Sometimes, looking at a problem from a different perspective can create an entirely new market.
Alex Tolbert wasn’t the only person puzzled by the relatively slow adoption of health savings accounts when they were introduced about a decade ago. In many ways, they offered a stronger product and had the potential to take billions in costs out of the system while educating a significant portion on the population how to better control their spending.
Single, in his mid-twenties and working on his JD/MBA at Vanderbilt University, Tolbert launched Bernard Health in mid-2006 and began cold-calling employers to try to help them get a handle on their health care costs. His efforts to sell them on HSAs didn’t take hold very often. For many business owners and HR executives, it was and still is easiest to stick with the safety of the same-old amid the hubbub of running their businesses.
“I was not touching them,” Tolbert says. “But I recognized the opportunity to build a company that is a trusted advisor.”
Tolbert says the topic of health insurance “is much more akin to a tax problem than a car insurance problem.” Good advice and planning, he says, can make a big difference, but most marketing campaigns these days — call our 1-800 number now! — serve up a one-size-fits-all answer to a complicated question.
So Tolbert set about building a fee-based model that focuses —on both the business and consumer sides — on navigating the thickets of health insurance with staff who are paid salaries and aren’t dependent on commissions. Key to that was a massive amount of legwork and preparation. Tolbert invested heavily up front to build a database of the dozens of different insurance situations people can find themselves in — from single and healthy to Medicare-eligible and about to retire. For each, Bernard developed a path of questions to get to the most appropriate coverage.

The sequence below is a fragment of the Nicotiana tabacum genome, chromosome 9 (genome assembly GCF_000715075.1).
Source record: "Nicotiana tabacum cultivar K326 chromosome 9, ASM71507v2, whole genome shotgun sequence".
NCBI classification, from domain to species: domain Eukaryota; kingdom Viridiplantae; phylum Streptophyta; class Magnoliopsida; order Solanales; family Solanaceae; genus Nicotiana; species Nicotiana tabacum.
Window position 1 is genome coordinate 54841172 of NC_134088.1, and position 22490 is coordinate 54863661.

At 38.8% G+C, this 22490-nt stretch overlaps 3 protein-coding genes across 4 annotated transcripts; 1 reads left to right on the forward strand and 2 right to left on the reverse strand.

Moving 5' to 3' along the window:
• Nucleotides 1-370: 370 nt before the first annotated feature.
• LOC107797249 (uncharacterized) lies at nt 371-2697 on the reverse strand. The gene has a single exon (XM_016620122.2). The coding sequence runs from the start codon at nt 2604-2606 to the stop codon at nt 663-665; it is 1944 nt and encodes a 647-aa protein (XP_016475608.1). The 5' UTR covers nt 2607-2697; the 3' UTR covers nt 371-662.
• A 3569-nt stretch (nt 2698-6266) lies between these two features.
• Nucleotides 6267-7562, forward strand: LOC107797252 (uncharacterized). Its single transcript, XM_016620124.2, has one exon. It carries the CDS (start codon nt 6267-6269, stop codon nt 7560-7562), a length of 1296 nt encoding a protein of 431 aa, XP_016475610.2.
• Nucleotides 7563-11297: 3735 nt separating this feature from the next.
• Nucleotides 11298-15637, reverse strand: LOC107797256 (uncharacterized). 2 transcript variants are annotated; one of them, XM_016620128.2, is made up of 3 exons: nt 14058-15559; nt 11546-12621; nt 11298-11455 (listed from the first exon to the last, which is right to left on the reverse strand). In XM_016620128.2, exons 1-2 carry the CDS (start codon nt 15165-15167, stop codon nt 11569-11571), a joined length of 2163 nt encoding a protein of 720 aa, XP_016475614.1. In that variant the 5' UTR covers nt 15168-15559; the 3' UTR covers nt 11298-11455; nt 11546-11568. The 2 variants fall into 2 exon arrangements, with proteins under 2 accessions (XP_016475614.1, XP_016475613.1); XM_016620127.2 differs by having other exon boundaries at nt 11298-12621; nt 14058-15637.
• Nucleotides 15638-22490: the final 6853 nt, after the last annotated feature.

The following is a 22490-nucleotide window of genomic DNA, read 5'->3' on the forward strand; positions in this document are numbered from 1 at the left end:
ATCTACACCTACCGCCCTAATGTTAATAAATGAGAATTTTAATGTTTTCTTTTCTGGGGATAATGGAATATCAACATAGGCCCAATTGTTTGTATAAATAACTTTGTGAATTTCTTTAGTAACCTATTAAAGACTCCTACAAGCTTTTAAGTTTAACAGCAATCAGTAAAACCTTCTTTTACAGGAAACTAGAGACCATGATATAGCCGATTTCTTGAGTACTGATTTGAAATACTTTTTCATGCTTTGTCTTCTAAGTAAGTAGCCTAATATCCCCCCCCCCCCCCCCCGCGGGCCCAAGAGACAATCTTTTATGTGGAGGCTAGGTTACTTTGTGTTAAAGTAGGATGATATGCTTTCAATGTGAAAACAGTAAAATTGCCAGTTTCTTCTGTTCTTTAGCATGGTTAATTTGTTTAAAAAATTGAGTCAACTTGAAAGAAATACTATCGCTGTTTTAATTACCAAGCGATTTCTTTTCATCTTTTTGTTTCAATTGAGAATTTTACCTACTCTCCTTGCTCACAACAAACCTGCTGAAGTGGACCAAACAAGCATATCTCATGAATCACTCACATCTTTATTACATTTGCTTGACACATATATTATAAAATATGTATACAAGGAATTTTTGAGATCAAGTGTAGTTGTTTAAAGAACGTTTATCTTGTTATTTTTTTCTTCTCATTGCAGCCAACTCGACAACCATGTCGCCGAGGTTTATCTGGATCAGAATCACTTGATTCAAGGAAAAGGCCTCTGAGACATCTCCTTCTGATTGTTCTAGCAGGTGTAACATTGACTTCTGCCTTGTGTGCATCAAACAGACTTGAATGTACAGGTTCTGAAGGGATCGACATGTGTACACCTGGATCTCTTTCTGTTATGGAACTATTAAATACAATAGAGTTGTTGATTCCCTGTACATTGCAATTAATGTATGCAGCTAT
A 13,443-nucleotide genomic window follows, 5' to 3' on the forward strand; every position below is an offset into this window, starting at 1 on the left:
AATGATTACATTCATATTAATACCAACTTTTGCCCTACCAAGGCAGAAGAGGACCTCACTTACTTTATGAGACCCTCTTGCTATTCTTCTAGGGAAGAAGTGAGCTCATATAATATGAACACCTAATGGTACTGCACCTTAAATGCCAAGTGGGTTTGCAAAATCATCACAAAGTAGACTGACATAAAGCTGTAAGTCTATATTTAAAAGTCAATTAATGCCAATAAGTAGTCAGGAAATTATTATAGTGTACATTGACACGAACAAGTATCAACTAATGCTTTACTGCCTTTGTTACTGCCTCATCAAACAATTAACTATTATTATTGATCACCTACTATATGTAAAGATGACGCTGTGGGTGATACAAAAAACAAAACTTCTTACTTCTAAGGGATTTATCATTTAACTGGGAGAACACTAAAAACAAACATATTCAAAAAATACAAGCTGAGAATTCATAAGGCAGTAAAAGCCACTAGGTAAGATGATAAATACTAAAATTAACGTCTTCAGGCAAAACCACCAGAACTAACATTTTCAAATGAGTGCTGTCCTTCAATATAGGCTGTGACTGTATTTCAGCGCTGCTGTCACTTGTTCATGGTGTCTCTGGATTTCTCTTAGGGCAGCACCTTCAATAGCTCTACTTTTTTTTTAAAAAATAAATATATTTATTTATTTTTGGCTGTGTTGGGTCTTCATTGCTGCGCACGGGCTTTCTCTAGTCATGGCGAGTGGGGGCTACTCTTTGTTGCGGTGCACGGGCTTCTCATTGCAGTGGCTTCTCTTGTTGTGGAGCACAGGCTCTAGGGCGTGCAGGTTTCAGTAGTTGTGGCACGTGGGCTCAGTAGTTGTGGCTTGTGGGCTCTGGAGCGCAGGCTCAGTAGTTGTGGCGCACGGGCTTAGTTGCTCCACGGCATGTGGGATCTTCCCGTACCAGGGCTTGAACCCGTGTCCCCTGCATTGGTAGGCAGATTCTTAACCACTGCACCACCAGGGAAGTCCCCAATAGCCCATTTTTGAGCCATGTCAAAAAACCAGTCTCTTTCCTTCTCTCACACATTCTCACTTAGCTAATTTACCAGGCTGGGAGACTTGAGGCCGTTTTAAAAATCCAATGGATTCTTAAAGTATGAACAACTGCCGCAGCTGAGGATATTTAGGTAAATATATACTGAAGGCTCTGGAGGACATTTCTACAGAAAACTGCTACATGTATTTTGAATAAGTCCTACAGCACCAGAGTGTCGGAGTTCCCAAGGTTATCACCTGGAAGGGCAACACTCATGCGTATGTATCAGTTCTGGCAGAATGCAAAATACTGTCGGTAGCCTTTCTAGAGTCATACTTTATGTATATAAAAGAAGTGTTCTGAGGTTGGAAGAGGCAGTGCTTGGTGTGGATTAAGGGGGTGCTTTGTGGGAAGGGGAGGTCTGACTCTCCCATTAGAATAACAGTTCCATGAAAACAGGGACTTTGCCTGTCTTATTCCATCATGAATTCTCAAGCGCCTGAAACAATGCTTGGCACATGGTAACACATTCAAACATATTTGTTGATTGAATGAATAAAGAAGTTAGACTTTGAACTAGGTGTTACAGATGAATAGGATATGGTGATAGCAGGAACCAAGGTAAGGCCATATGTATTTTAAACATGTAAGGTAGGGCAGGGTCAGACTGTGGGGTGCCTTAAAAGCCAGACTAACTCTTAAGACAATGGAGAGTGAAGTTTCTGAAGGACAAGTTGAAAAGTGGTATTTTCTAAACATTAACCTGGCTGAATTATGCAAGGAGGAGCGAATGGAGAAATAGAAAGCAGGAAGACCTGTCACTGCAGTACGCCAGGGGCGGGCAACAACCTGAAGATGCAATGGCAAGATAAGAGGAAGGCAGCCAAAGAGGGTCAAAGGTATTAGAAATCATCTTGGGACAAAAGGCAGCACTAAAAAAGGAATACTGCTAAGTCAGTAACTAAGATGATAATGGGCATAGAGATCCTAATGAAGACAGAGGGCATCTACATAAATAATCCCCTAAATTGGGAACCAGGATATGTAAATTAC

Before, Tolbert says, “it was like going through the wilderness for the first time, every time.” Now Bernard employees can explore a customer’s situation without being tempted to sell them a particular product because of the commissions involved. Those go into the corporate pot.
The numbers are impressive: Whereas less than 10 percent of all insured Americans have HSAs, many companies working with Tolbert’s team can claim adoption rates of 80 percent. On average, clients save $2,000 by working with Bernard and the company has opened two retail stores in Nashville as well as locations in Indianapolis and Cleveland, Ohio.
The early returns on that retail strategy helped Tolbert recruit $1.9 million in capital early this year that will double Bernard’s store base by early 2014 and take it into a still-unnamed fourth city. Leading the investment round was Kevin McNamara, the former CFO of Medicare Advantage insurer HealthSpring.
Broader geographic expansion — as opposed to saturating Bernard’s hometown — is a very intentional path.
“Health care can be a very regional business, but we wanted to prove that this can work not just in Nashville,” Tolbert says. “What we’re doing is a very federal move. HSAs were created under federal law. Nothing else in insurance is like that. So if I’m working with someone in Missouri, I know what their HSA looks like.”
And while Bernard has created a new delivery model, the market also is coming to Tolbert to a large extent. Health care reform is pushing many players in the system to re-examine their spending and the growing cost of coverage is forcing some employers to drop their sponsorship of insurance plans. When they do, employees inevitably have a lot of important questions.
“The market value now for a consultation on this is essentially zero,” Tolbert says. “That’s only going to go up.”